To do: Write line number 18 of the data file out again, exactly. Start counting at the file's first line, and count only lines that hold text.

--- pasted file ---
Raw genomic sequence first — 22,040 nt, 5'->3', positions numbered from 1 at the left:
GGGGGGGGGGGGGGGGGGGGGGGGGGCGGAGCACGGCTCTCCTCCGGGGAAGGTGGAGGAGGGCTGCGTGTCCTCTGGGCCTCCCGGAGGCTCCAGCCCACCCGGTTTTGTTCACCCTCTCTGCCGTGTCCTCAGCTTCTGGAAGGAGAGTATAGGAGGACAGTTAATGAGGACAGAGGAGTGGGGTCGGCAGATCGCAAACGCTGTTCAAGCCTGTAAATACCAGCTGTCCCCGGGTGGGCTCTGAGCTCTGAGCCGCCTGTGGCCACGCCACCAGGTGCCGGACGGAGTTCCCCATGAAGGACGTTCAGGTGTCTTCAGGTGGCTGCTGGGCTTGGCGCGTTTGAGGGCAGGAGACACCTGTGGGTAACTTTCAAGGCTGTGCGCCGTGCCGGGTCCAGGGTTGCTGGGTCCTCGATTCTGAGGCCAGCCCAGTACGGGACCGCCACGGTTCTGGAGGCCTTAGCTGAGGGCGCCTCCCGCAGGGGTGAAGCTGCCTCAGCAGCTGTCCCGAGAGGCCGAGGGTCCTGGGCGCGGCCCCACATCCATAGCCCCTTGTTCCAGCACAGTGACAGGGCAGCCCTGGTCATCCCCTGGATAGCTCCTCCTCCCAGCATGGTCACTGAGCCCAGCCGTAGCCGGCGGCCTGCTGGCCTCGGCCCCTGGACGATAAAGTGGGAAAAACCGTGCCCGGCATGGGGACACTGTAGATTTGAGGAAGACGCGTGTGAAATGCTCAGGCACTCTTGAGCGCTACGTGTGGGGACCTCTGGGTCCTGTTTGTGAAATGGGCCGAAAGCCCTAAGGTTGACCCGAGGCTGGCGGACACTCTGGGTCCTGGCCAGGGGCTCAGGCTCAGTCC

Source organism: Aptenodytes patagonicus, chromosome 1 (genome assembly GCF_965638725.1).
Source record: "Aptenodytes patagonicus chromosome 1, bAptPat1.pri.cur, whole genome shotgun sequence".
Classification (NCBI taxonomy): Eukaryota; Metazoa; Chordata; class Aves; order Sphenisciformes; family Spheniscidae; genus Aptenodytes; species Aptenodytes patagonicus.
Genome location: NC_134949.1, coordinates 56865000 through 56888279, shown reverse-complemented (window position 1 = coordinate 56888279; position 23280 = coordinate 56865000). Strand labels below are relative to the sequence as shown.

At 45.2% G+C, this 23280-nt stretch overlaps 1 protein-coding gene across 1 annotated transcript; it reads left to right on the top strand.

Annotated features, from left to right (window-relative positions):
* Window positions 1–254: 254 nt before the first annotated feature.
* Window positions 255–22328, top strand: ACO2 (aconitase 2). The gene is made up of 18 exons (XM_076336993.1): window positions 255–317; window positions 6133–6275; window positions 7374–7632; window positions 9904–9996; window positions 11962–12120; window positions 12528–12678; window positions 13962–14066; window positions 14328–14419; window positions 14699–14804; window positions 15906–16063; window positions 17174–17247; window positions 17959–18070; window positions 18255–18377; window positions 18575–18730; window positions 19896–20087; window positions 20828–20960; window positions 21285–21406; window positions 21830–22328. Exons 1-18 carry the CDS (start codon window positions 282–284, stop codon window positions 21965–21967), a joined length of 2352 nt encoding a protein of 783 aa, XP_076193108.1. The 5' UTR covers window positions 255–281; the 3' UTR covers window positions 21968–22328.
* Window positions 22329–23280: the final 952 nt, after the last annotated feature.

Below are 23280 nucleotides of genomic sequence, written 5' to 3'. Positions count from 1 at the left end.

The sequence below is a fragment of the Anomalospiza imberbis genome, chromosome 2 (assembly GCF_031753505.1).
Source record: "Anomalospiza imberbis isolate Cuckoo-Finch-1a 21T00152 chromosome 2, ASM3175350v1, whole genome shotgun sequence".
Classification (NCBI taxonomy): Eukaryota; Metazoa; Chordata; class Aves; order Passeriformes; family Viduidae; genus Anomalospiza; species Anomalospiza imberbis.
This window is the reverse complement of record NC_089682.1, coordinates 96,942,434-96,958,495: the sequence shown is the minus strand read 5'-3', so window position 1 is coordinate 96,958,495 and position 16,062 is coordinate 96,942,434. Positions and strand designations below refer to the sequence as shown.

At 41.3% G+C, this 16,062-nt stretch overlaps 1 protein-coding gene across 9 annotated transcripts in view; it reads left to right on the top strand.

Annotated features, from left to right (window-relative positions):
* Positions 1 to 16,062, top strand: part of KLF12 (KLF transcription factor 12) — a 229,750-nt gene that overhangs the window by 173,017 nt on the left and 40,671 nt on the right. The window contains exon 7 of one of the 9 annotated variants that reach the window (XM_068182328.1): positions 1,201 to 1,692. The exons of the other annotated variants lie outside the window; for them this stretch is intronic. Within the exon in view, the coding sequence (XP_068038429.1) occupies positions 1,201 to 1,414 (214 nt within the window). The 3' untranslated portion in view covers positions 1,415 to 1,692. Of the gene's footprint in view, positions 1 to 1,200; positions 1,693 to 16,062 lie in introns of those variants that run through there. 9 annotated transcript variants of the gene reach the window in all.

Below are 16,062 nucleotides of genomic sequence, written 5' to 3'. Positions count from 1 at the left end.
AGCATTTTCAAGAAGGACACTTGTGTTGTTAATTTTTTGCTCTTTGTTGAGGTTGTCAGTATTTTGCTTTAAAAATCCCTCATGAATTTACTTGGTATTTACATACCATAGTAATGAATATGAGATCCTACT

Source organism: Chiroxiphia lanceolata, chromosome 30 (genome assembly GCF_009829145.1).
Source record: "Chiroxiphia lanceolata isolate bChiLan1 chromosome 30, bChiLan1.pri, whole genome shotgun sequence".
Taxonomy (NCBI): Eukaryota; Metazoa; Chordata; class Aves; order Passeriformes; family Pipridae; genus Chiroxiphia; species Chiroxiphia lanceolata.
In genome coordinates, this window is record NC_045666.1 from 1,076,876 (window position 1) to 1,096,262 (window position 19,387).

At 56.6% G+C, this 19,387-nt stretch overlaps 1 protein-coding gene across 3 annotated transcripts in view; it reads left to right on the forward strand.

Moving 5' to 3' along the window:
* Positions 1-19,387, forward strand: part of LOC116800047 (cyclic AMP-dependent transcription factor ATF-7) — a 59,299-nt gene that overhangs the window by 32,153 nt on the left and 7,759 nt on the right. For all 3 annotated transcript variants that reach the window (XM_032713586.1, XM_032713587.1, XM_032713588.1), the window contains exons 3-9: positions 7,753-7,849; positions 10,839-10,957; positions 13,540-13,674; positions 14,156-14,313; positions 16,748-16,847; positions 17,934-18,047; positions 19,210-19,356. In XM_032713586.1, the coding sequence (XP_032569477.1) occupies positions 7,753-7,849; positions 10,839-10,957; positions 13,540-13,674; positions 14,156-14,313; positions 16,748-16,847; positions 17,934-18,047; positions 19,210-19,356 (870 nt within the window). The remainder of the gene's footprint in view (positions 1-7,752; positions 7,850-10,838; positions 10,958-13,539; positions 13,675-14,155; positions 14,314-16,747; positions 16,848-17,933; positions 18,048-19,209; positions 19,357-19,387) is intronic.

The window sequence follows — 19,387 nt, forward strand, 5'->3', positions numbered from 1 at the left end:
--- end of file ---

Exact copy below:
Annotated features, from left to right (window-relative positions):